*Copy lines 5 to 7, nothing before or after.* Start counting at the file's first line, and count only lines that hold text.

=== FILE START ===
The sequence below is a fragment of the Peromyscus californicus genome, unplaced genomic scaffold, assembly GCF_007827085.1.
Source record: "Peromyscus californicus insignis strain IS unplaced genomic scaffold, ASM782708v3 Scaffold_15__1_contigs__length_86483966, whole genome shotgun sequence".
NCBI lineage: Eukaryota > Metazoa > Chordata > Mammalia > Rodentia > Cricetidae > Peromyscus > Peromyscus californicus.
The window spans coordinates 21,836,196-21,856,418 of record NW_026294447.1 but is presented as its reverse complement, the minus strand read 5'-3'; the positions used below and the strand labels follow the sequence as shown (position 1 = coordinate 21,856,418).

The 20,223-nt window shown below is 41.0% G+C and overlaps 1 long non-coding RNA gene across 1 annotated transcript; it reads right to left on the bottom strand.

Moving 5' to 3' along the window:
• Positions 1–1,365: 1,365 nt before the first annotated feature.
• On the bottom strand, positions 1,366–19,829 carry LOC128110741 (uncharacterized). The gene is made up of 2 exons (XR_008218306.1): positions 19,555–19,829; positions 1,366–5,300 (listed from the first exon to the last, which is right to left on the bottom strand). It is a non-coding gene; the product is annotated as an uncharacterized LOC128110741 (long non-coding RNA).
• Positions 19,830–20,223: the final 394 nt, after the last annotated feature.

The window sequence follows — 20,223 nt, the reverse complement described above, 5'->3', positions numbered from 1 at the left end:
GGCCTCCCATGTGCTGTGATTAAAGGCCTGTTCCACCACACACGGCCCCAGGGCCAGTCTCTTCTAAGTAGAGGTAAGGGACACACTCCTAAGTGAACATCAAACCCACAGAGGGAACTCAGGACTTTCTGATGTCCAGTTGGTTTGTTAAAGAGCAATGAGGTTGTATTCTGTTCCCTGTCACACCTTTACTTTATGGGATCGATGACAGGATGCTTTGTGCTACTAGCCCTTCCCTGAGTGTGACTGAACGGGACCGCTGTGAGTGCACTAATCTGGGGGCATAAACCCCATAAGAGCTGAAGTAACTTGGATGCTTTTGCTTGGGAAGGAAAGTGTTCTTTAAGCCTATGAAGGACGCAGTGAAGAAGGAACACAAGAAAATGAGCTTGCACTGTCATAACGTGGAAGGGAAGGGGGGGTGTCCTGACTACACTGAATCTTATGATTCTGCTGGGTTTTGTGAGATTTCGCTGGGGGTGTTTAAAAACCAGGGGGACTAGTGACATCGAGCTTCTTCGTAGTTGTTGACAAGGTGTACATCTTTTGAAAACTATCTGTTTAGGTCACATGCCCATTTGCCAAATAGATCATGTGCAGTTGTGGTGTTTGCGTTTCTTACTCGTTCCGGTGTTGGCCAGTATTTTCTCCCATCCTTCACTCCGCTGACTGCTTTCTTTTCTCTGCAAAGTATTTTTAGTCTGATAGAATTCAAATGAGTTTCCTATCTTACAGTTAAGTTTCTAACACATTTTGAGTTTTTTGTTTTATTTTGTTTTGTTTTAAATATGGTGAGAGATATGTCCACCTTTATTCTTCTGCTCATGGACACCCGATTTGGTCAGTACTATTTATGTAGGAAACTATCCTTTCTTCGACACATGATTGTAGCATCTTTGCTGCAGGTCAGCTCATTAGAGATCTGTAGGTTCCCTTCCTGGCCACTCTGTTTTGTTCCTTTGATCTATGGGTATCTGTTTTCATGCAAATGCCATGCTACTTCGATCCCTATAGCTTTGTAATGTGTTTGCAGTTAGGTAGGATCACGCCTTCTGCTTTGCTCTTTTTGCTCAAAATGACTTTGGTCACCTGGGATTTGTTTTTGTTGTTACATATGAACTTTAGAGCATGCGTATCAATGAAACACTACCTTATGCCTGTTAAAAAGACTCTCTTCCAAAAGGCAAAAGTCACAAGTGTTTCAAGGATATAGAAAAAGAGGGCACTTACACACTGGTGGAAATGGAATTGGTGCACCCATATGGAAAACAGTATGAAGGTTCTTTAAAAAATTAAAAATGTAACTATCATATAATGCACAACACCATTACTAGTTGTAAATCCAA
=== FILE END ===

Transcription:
The 20,223-nt window shown below is 41.0% G+C and overlaps 1 long non-coding RNA gene across 1 annotated transcript; it reads right to left on the bottom strand.

Moving 5' to 3' along the window:
• Positions 1–1,365: 1,365 nt before the first annotated feature.